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UN must take lead in eradicating violence against women, Ban Ki-moon says

UN must take lead in eradicating violence against women, Ban Ki-moon says

Secretary-General Ban Ki-moon
Impunity for violence against women – for too long tolerated under the cover of cultural practices and silently condoned by Governments – must end, and the United Nations must spearhead the effort to eliminate the pandemic, Secretary-General Ban Ki-moon said this morning at an event commemorating International Women’s Day.

“Violence against women and girls makes its hideous imprint on every continent, country and culture,” Mr. Ban said at the start of a panel discussion called Ending Impunity for Violence against Women and Girls, the theme of this year’s International Women’s Day. “It is a threat to all women, and should be unacceptable to all humankind.”

The event was dedicated to the memory of Angela E.V. King, the former Secretary-General’s Special Adviser on Gender Issues and Advancement of Women, who passed away last month. She was hailed for fervently championing the equality of women and men.

Despite progress, in the form of international legal instruments and agreements, made to stamp out gender-based violence, Mr. Ban said much remains to be done to “break through those walls of silence” and “turn legal norms into reality in women’s lives.”

To achieve this, the world body must take the helm in working “for a transformation in relations between women and men, at all levels of society,” the Secretary-General asserted, calling for immediate actions on several fronts, including empowerment of women and girls through education and microfinance; closing of gaps between international standards and national laws; and allocating necessary resources and funds to further these ends.

Mr. Ban also urged the Security Council to create a system to monitor violence against women and girls.

Ambassador Dumisani Kumalo of South Africa, which holds the Council’s rotating presidency this month, spoke of yesterday’s presidential statement, in which the Council called on Member States and the Secretary-General to bolster efforts to empower women, who contribute greatly to maintaining peace and security.

“This presidential statement is anchored on the implementation of resolution 1325,” he said at the panel discussion, referring to the landmark resolution 1325, which was adopted in 2000 and aims to boost women’s role in conflict prevention, peace-keeping and peace-building operations.

General Assembly President Sheikha Haya Rashed Al Khalifa called for a change in attitudes to begin in the home, where most violence – physical, sexual and psychological – occurs.

“Domestic violence used to be considered a ‘private matter,’ a family issue; this is no longer acceptable,” she said at the discussion, whose panellists included Carla Del Ponte, Prosecutor for the International Criminal Tribunal for the former Yugoslavia (ICTY); Dilian Francisca Toro Torres, President of the Senate for the Congress of Colombia; and Raghida Dergham, journalist for Al Hayat.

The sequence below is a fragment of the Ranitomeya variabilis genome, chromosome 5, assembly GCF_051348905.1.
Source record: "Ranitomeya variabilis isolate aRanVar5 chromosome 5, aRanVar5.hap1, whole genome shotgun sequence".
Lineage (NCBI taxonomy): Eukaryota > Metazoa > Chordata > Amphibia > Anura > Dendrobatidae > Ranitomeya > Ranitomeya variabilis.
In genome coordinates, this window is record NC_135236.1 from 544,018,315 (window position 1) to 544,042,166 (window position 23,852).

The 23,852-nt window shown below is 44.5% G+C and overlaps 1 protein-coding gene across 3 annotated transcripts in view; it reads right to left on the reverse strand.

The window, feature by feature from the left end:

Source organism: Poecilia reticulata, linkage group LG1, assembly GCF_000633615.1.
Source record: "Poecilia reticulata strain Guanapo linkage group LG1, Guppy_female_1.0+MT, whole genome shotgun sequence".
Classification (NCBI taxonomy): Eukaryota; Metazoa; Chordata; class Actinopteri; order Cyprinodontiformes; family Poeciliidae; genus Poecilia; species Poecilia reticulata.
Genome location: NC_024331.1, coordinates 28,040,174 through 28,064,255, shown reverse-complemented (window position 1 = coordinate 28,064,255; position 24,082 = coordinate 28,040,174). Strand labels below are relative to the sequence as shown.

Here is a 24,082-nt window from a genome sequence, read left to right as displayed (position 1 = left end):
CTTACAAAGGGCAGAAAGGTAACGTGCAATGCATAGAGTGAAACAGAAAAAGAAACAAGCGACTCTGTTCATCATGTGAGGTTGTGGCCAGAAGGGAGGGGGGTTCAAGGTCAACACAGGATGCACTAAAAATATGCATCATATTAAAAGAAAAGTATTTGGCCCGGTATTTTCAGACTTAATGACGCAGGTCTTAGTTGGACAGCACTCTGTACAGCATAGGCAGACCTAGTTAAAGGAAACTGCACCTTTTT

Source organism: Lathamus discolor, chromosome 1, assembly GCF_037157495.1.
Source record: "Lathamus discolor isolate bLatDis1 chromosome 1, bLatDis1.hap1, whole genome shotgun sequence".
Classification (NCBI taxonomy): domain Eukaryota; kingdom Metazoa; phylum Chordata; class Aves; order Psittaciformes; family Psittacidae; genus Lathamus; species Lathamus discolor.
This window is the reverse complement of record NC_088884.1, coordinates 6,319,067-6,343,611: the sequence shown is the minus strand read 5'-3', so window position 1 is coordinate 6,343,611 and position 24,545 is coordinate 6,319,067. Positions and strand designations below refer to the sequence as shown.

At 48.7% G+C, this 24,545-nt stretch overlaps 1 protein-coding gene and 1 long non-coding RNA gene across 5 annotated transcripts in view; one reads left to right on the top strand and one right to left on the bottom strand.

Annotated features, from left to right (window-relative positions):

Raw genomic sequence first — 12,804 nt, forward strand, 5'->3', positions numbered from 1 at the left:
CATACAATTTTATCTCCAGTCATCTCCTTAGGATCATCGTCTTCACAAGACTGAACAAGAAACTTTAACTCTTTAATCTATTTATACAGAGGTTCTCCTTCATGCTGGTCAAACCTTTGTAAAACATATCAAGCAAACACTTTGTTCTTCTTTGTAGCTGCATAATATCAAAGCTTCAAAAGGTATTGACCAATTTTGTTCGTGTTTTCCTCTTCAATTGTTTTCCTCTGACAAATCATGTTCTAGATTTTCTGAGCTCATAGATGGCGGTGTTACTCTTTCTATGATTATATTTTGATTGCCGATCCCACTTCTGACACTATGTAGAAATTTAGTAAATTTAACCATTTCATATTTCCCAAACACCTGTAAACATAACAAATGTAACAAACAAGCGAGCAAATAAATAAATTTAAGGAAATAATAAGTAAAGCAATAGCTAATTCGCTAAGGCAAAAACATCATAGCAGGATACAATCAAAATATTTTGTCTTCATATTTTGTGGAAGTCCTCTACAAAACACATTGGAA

Sheikha Haya, a legal expert whose long career includes championing women’s rights, asserted that while “a lack of legislation is sometimes used as an excuse,” that is “not the major obstacle.” Rather, she said, the problem lies with legal authorities who “often do not take the appropriate action.”

The President also convened a special Assembly informal debate on gender equality and women’s empowerment, including panel meetings, which ended today.

At the close of the 192-member Assembly’s debate, she said that a “two-track approach” was crucial to achieving gender equality and empowerment of women: the mainstreaming of gender equality in law, national budgets and economic and social policies, and targeted interventions through increasing women’s access to microfinance and boosting their political representation.

In a separate panel discussion on “Breaking Barriers: Achieving Balance in Numbers and Work-life,” Deputy Secretary-General Asha-Rose Migiro urged greater action to achieve gender balance among UN staff, citing the drop in the proportion of women in most professional grades between 2004 and 2006.

“The truth is that were we to judge UN managers today on their performance on gender, few of them would get a passing grade,” she said. “Only if managers at all levels are bold, creative and ready to demonstrate that we mean business in reaching gender parity throughout the United Nations” can positive change occur.

Ms. Migiro also pressed for putting work-life policies, including flexible working hours and parental leave, into practice. She added that the Secretariat had much to learn from UN agencies, such as the UN Children’s Fund (UNICEF) and the UN Population Fund (UNFPA), which have performed well in regard to gender parity.

The Organization honoured International Women’s Day throughout the world, through film screenings, discussions, art exhibits, radio programmes, ballets and photo shows, among other events.

In the build-up to the special day, numerous meetings and UN-sponsored events have been held. The 51st session of the UN Commission on the Status of Women, convened at UN Headquarters, will wrap up its two-week meeting tomorrow.